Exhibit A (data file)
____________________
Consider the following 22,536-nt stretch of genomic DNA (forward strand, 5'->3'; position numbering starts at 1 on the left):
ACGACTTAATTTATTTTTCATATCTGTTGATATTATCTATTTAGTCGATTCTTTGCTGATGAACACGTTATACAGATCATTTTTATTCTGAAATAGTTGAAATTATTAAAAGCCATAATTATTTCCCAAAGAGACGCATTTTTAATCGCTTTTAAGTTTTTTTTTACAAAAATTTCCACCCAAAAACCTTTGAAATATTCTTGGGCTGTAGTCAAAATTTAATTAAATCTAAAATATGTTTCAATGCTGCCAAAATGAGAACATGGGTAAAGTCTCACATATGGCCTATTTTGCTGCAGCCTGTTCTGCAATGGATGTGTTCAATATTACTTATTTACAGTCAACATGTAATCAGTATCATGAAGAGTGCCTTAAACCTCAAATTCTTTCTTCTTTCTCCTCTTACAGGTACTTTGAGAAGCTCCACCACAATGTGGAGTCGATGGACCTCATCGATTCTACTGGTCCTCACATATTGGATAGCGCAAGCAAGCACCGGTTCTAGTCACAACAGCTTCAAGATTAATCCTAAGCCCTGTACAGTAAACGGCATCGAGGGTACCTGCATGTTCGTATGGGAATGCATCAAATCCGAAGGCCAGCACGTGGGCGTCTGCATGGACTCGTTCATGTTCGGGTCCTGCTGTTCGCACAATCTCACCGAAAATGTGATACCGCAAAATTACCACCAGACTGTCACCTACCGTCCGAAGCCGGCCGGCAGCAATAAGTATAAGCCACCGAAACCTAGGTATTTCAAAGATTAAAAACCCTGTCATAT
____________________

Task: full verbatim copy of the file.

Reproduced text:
Consider the following 22,536-nt stretch of genomic DNA (forward strand, 5'->3'; position numbering starts at 1 on the left):
ACGACTTAATTTATTTTTCATATCTGTTGATATTATCTATTTAGTCGATTCTTTGCTGATGAACACGTTATACAGATCATTTTTATTCTGAAATAGTTGAAATTATTAAAAGCCATAATTATTTCCCAAAGAGACGCATTTTTAATCGCTTTTAAGTTTTTTTTTACAAAAATTTCCACCCAAAAACCTTTGAAATATTCTTGGGCTGTAGTCAAAATTTAATTAAATCTAAAATATGTTTCAATGCTGCCAAAATGAGAACATGGGTAAAGTCTCACATATGGCCTATTTTGCTGCAGCCTGTTCTGCAATGGATGTGTTCAATATTACTTATTTACAGTCAACATGTAATCAGTATCATGAAGAGTGCCTTAAACCTCAAATTCTTTCTTCTTTCTCCTCTTACAGGTACTTTGAGAAGCTCCACCACAATGTGGAGTCGATGGACCTCATCGATTCTACTGGTCCTCACATATTGGATAGCGCAAGCAAGCACCGGTTCTAGTCACAACAGCTTCAAGATTAATCCTAAGCCCTGTACAGTAAACGGCATCGAGGGTACCTGCATGTTCGTATGGGAATGCATCAAATCCGAAGGCCAGCACGTGGGCGTCTGCATGGACTCGTTCATGTTCGGGTCCTGCTGTTCGCACAATCTCACCGAAAATGTGATACCGCAAAATTACCACCAGACTGTCACCTACCGTCCGAAGCCGGCCGGCAGCAATAAGTATAAGCCACCGAAACCTAGGTATTTCAAAGATTAAAAACCCTGTCATAT